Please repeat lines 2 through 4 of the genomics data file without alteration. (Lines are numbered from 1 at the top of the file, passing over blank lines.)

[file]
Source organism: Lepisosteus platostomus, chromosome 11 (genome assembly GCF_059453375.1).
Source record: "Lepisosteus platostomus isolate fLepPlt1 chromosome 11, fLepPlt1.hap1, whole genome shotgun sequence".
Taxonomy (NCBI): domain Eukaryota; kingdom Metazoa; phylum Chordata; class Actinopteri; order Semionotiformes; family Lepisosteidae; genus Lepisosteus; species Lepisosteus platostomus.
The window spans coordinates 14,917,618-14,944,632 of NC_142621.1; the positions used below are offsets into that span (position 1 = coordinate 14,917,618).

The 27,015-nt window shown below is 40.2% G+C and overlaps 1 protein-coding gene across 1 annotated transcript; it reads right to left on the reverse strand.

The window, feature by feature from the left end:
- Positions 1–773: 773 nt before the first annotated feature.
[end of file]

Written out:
Source record: "Lepisosteus platostomus isolate fLepPlt1 chromosome 11, fLepPlt1.hap1, whole genome shotgun sequence".
Taxonomy (NCBI): domain Eukaryota; kingdom Metazoa; phylum Chordata; class Actinopteri; order Semionotiformes; family Lepisosteidae; genus Lepisosteus; species Lepisosteus platostomus.
The window spans coordinates 14,917,618-14,944,632 of NC_142621.1; the positions used below are offsets into that span (position 1 = coordinate 14,917,618).